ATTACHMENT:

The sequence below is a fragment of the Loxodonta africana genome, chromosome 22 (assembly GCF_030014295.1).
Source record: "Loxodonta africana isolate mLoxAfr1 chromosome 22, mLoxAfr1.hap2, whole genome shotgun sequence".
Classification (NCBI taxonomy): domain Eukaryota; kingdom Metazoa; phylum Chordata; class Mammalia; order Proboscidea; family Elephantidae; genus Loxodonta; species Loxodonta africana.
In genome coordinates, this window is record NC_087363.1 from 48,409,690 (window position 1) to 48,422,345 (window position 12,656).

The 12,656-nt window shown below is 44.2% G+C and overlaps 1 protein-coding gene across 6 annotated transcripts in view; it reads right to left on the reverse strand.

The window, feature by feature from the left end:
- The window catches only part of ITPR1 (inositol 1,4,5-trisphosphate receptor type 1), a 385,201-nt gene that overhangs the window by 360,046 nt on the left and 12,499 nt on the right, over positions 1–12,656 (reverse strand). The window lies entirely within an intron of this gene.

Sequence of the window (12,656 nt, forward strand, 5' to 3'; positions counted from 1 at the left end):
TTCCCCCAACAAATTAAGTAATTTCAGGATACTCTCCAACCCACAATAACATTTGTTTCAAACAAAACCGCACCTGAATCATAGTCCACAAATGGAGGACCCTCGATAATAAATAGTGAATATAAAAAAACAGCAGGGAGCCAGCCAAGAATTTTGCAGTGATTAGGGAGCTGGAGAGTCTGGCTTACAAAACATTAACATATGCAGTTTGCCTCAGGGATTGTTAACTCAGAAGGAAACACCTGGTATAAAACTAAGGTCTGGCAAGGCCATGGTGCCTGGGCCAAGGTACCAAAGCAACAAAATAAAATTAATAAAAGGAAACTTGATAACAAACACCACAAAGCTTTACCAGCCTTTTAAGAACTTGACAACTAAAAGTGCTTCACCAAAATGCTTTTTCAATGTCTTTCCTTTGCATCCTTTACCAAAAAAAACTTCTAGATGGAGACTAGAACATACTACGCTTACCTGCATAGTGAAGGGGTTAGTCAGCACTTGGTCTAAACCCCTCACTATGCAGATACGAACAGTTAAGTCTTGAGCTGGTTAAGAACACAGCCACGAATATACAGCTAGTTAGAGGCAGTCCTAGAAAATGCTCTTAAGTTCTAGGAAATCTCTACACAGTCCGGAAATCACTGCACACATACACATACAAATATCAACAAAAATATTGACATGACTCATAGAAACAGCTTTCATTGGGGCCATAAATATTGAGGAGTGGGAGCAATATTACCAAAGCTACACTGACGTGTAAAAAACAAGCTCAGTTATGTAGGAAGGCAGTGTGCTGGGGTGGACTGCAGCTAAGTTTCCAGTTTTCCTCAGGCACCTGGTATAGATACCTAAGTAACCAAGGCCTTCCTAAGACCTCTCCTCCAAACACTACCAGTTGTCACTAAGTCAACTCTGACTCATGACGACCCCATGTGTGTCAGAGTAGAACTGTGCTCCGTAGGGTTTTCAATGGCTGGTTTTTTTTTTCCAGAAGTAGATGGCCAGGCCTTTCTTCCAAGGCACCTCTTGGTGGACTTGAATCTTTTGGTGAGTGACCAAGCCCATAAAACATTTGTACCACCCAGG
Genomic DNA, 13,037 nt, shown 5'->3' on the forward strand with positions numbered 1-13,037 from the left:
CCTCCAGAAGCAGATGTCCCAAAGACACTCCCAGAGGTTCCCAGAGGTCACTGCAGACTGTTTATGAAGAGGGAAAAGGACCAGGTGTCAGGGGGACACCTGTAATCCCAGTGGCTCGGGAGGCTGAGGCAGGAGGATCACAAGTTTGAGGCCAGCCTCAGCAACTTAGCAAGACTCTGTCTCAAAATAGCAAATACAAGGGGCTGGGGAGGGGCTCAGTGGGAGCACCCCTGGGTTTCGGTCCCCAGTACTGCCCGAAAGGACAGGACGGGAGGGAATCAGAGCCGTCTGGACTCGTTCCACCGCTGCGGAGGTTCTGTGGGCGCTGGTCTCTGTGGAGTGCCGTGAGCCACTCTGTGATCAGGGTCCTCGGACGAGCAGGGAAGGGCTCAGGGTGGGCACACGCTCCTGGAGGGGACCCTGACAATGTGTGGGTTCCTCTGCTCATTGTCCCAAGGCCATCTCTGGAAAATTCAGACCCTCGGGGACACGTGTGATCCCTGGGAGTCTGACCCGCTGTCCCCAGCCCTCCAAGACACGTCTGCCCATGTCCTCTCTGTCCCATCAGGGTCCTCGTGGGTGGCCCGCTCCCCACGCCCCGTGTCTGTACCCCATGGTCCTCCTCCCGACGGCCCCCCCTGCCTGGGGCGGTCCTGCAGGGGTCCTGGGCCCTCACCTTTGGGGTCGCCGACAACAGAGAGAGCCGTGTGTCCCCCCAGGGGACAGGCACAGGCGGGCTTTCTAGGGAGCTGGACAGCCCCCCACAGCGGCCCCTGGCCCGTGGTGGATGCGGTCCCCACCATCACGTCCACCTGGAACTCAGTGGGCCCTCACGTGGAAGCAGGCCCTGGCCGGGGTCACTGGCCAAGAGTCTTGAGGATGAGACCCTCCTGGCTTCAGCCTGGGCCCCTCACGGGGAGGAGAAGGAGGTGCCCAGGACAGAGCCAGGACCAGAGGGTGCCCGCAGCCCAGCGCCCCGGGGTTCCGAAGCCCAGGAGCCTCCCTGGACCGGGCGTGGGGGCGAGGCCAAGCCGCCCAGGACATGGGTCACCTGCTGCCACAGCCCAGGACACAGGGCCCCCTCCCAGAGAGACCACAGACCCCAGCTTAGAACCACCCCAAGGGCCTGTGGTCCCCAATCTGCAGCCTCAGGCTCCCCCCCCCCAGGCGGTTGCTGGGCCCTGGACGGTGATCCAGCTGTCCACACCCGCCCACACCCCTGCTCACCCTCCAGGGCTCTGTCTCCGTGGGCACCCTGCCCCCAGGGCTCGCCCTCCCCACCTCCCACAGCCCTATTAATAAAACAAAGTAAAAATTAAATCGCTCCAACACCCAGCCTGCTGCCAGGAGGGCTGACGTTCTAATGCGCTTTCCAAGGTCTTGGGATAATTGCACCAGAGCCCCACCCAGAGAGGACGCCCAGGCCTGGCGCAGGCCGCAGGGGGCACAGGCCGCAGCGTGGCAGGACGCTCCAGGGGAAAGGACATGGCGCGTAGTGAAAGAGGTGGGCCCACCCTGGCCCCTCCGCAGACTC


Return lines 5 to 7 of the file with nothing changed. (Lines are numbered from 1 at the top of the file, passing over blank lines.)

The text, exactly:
The 12,656-nt window shown below is 44.2% G+C and overlaps 1 protein-coding gene across 6 annotated transcripts in view; it reads right to left on the reverse strand.

The window, feature by feature from the left end:
- The window catches only part of ITPR1 (inositol 1,4,5-trisphosphate receptor type 1), a 385,201-nt gene that overhangs the window by 360,046 nt on the left and 12,499 nt on the right, over positions 1–12,656 (reverse strand). The window lies entirely within an intron of this gene.